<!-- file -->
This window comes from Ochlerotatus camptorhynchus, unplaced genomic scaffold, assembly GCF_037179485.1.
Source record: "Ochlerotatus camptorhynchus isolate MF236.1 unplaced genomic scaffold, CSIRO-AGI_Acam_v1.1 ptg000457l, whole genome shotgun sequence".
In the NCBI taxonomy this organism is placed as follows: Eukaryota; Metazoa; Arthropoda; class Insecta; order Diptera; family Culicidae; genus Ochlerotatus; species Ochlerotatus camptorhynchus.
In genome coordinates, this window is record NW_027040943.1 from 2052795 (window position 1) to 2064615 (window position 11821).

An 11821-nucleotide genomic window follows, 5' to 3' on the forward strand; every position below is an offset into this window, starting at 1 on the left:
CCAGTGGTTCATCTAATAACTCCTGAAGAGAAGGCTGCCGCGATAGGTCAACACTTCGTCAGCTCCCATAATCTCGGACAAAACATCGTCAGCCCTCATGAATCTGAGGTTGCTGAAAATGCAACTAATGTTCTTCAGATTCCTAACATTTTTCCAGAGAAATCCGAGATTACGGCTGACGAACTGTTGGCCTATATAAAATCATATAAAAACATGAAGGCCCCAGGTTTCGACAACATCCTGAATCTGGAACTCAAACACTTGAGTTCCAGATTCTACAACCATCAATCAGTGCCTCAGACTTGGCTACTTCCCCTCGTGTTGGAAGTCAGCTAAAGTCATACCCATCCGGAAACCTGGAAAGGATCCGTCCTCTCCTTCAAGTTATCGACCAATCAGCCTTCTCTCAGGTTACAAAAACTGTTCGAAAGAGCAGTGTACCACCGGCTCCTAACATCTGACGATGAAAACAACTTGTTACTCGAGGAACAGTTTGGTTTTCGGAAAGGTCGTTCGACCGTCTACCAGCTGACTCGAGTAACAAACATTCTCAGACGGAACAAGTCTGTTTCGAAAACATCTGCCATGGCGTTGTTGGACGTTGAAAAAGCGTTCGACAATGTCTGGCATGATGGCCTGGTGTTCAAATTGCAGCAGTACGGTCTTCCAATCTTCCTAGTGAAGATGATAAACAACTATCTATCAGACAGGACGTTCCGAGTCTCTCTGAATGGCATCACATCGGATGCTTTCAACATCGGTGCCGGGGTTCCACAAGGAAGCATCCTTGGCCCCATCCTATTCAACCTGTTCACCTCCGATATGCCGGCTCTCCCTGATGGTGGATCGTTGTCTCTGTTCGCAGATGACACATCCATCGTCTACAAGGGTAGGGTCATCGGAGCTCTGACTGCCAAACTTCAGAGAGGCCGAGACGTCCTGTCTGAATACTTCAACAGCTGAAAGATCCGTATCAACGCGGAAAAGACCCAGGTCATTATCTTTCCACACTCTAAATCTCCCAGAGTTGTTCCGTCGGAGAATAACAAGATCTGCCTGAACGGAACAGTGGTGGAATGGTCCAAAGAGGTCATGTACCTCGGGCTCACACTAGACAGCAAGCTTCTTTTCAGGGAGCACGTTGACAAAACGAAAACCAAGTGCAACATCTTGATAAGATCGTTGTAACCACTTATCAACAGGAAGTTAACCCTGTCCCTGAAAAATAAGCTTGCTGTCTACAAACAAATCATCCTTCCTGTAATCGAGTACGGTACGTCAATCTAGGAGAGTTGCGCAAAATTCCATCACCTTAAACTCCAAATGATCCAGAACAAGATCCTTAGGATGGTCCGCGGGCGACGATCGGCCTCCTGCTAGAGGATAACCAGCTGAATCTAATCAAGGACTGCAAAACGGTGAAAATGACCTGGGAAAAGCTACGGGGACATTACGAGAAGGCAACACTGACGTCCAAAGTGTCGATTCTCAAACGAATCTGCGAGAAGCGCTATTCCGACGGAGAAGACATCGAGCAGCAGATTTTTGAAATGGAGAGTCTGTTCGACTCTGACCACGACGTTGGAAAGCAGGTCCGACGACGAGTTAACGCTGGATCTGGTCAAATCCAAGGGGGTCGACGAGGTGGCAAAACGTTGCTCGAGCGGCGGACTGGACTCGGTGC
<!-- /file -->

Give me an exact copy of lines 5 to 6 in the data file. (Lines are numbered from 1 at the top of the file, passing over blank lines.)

An 11821-nucleotide genomic window follows, 5' to 3' on the forward strand; every position below is an offset into this window, starting at 1 on the left:
CCAGTGGTTCATCTAATAACTCCTGAAGAGAAGGCTGCCGCGATAGGTCAACACTTCGTCAGCTCCCATAATCTCGGACAAAACATCGTCAGCCCTCATGAATCTGAGGTTGCTGAAAATGCAACTAATGTTCTTCAGATTCCTAACATTTTTCCAGAGAAATCCGAGATTACGGCTGACGAACTGTTGGCCTATATAAAATCATATAAAAACATGAAGGCCCCAGGTTTCGACAACATCCTGAATCTGGAACTCAAACACTTGAGTTCCAGATTCTACAACCATCAATCAGTGCCTCAGACTTGGCTACTTCCCCTCGTGTTGGAAGTCAGCTAAAGTCATACCCATCCGGAAACCTGGAAAGGATCCGTCCTCTCCTTCAAGTTATCGACCAATCAGCCTTCTCTCAGGTTACAAAAACTGTTCGAAAGAGCAGTGTACCACCGGCTCCTAACATCTGACGATGAAAACAACTTGTTACTCGAGGAACAGTTTGGTTTTCGGAAAGGTCGTTCGACCGTCTACCAGCTGACTCGAGTAACAAACATTCTCAGACGGAACAAGTCTGTTTCGAAAACATCTGCCATGGCGTTGTTGGACGTTGAAAAAGCGTTCGACAATGTCTGGCATGATGGCCTGGTGTTCAAATTGCAGCAGTACGGTCTTCCAATCTTCCTAGTGAAGATGATAAACAACTATCTATCAGACAGGACGTTCCGAGTCTCTCTGAATGGCATCACATCGGATGCTTTCAACATCGGTGCCGGGGTTCCACAAGGAAGCATCCTTGGCCCCATCCTATTCAACCTGTTCACCTCCGATATGCCGGCTCTCCCTGATGGTGGATCGTTGTCTCTGTTCGCAGATGACACATCCATCGTCTACAAGGGTAGGGTCATCGGAGCTCTGACTGCCAAACTTCAGAGAGGCCGAGACGTCCTGTCTGAATACTTCAACAGCTGAAAGATCCGTATCAACGCGGAAAAGACCCAGGTCATTATCTTTCCACACTCTAAATCTCCCAGAGTTGTTCCGTCGGAGAATAACAAGATCTGCCTGAACGGAACAGTGGTGGAATGGTCCAAAGAGGTCATGTACCTCGGGCTCACACTAGACAGCAAGCTTCTTTTCAGGGAGCACGTTGACAAAACGAAAACCAAGTGCAACATCTTGATAAGATCGTTGTAACCACTTATCAACAGGAAGTTAACCCTGTCCCTGAAAAATAAGCTTGCTGTCTACAAACAAATCATCCTTCCTGTAATCGAGTACGGTACGTCAATCTAGGAGAGTTGCGCAAAATTCCATCACCTTAAACTCCAAATGATCCAGAACAAGATCCTTAGGATGGTCCGCGGGCGACGATCGGCCTCCTGCTAGAGGATAACCAGCTGAATCTAATCAAGGACTGCAAAACGGTGAAAATGACCTGGGAAAAGCTACGGGGACATTACGAGAAGGCAACACTGACGTCCAAAGTGTCGATTCTCAAACGAATCTGCGAGAAGCGCTATTCCGACGGAGAAGACATCGAGCAGCAGATTTTTGAAATGGAGAGTCTGTTCGACTCTGACCACGACGTTGGAAAGCAGGTCCGACGACGAGTTAACGCTGGATCTGGTCAAATCCAAGGGGGTCGACGAGGTGGCAAAACGTTGCTCGAGCGGCGGACTGGACTCGGTGC